I was advised if I were trying to sell a boat in another state to make sure that the commission split was agreed before going any further. As I recall some would insist on 60/40 and that is reasonable if the listing broker in another state does the showing for you, but never 100/0.

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Old 11-29-2020, 08:49 PM   #9
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wow, i really hope that does not happen to the broker thats helping me buy a boat.
I honestly don't know where you are coming from so please allow me my response.....


What "broker" is helping you buy a boat???? That is a rhetorical question. Many people just innocently call a broker that has a boat listed for sale. THEY ARE NOT HELPING YOU BUY A BOAT!!!!!!! They are helping the seller SELL a boat. They are further motivated by the full commission without having to co broker. I am in now way saying that brokers in this situation will take advantage of you. But the motivation is there.
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Old 11-29-2020, 09:42 PM   #10
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I'm not a big fan of buyers brokers. I'd rather suggest hiring an experienced captain or some other 3rd party to assist you that is not compensated upon your purchase of a vessel. Often you will meet people in your shopping journey that will advise you and field questions for you just for their love of boating.
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Old 11-29-2020, 10:08 PM   #11
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Buyers broker is paid commission from the sellers, not you directly. Highly recommend a buyers broker, they work for you and will have your best interest in mind.....
The concept that the seller pays your "buyers broker" has always seemed strange. I know it`s how USA operates, and that some people love their "buyers broker" but typically, he who pays the piper chooses the tune.
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Old 11-29-2020, 10:23 PM   #12
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One risk of using a buyers broker is that his/her bias will steer you towards boats that might not be what fits you best. I’d suggest spend some time first seeing a lot of different boats and develop a short list.....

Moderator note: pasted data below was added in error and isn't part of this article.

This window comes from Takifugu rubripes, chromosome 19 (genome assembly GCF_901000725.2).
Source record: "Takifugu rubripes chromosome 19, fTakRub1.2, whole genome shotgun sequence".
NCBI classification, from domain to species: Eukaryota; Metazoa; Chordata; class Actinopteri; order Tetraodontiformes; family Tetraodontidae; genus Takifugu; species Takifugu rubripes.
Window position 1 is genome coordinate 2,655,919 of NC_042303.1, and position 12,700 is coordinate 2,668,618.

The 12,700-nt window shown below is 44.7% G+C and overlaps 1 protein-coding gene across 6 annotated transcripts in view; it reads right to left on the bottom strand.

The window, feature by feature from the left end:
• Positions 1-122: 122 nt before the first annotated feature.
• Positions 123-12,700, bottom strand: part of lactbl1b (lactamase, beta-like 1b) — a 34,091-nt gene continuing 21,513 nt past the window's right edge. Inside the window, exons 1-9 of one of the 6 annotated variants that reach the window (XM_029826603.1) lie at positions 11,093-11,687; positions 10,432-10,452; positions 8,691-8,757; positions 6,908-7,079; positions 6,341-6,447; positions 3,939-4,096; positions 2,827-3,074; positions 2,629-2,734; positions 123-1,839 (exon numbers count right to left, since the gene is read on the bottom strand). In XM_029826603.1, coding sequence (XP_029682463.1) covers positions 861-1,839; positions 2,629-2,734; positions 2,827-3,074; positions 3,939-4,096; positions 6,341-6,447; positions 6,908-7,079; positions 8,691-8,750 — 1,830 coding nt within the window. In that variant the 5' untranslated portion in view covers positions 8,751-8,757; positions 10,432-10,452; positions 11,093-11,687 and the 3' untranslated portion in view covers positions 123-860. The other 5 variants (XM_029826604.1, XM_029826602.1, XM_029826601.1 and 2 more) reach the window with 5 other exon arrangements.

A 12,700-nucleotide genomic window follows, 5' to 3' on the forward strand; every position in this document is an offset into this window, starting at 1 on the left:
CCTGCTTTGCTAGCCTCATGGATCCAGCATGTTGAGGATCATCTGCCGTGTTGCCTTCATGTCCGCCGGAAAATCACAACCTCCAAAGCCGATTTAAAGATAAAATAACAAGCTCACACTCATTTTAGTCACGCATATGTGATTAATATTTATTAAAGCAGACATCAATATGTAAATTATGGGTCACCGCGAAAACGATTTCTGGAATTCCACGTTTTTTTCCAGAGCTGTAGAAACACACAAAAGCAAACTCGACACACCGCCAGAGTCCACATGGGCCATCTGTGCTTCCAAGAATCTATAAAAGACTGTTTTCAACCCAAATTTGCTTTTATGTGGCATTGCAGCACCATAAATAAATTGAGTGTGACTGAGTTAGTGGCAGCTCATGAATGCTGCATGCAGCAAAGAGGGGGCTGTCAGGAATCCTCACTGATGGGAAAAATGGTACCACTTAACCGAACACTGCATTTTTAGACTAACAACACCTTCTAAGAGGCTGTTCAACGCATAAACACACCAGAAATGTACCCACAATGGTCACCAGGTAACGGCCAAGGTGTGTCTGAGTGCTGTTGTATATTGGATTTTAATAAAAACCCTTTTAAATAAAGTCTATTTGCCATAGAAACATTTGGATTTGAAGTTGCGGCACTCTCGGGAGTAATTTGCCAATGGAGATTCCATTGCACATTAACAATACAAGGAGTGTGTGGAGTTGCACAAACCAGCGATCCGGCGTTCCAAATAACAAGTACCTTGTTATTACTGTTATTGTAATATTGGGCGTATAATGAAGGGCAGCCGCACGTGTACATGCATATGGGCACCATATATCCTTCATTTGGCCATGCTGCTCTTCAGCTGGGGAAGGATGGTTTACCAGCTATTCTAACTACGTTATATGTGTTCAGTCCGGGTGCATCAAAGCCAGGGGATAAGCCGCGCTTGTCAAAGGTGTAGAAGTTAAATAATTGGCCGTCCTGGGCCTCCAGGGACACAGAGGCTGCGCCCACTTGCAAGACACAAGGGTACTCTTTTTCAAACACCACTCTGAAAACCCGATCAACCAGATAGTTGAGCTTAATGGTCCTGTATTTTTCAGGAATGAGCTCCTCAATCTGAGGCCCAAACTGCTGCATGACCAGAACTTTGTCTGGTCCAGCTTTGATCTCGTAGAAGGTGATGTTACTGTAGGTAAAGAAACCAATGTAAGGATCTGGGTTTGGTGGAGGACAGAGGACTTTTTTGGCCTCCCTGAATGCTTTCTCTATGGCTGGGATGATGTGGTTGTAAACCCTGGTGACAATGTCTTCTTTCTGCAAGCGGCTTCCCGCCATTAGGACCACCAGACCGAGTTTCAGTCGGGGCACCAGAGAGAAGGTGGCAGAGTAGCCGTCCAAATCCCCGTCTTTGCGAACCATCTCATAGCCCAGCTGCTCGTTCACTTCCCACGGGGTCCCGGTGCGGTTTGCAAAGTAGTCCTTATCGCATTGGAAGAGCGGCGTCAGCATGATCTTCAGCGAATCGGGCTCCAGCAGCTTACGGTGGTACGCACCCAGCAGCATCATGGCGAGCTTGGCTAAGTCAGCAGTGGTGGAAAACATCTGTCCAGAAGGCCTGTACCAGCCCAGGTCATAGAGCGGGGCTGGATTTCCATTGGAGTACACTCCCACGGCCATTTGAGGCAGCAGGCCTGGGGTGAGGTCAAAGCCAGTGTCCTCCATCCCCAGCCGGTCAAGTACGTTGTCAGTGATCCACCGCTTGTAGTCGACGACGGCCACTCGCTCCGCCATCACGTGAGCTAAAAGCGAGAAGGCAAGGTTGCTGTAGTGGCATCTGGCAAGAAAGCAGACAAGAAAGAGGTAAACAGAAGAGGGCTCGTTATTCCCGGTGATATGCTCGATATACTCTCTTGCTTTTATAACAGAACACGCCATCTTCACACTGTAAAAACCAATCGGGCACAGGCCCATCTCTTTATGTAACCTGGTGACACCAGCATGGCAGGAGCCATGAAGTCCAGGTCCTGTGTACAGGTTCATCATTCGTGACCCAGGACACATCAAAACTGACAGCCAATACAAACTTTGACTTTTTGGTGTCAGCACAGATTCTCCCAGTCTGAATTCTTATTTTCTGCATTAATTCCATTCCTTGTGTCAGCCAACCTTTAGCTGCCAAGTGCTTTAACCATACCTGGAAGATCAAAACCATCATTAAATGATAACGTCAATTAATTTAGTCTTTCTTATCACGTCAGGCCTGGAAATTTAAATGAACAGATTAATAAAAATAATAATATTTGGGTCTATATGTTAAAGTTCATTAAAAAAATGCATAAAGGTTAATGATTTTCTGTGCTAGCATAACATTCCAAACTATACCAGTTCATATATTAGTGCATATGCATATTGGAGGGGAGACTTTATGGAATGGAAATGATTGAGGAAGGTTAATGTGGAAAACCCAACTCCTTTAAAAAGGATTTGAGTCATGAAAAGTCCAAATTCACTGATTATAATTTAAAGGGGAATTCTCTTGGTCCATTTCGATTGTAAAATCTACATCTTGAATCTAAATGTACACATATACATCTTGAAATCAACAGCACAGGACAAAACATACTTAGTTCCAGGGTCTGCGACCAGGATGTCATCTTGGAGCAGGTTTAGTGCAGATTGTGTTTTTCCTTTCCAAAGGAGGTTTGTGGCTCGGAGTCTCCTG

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Old 11-30-2020, 06:33 AM   #13
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That folks are still willing to pay 10% to a broker always surprises me.

5 or 7 decades ago the brokers would have to pay to advertise in Yachting , Motor Boat, etc .
Full pages adds were expensive and took time to set up, only a few could be pictured the rest just listed.

Look at any 1950ish mag to see the adds.
For interested clients color photos sent were the norm, again lots of work and some expense.

Today a quick run thru with an electric camera , or cell phone , and posting is quite easy. Not free , but far less than publishing in a magazine.

SO why 10th the cost of the boat for such minor work?

$20,000 extra for a $200,000 boat ?

OUTRAGEOUS ! But nice work if you can get it.
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Old 11-30-2020, 07:15 AM   #14
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https://www.sycyachts.com/blog/thing...-yacht-broker/

What Floridian Laws do you need to consider when buying a yacht through a Florida Yacht Broker?



Florida yacht brokers and the yacht industry are well-regulated. Florida is one of two states that require a yacht and ship broker to be licensed by the state. You should ensure that your broker is licensed by the Division of Florida Condominiums, Timeshares, and Mobile Homes (Division) under Chapter 326, Yacht and Ship Brokers’ Act of the Florida Statutes. This chapter of the statute governs and regulates salespersons and yacht brokers across Florida.
Knowing this, you should ensure that the state of Florida licensed your potential broker. And that he/she is working within the law for your benefit and protection.
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Old 11-30-2020, 08:47 AM   #15
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Some brokers earn their money, IMHO they are good brokers, some don't, IMHO they are bad brokers. I can't figure out why some brokers go to the effort to post ads for boats, then never return calls/e-mails from perspective buyers. We are interested in a boat in PNW, I used the yachtworld link a little over two weeks ago, asking for more info on the boat. Got immediate automated e-mail saying someone would get with me soon . . . . crickets. Called the actual broker shown as the listing agent on YW, left voice mail . . . . crickets, e-mailed the broker, crickets . . . . retaining a buyer's broker hopefully they will have better luck getting information from the listing broker. In this case, the seller's broker had the opportunity to sell the boat without a buyer's broker, but decided to ignore more than 4 attempts from me to get me more information. IMHO they are demonstrating themselves to be a "bad" broker. And they are a supposedly well respected brokerage firm Ah well, Now need to find a
"good" buyer's broker.
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Old 11-30-2020, 12:39 PM   #16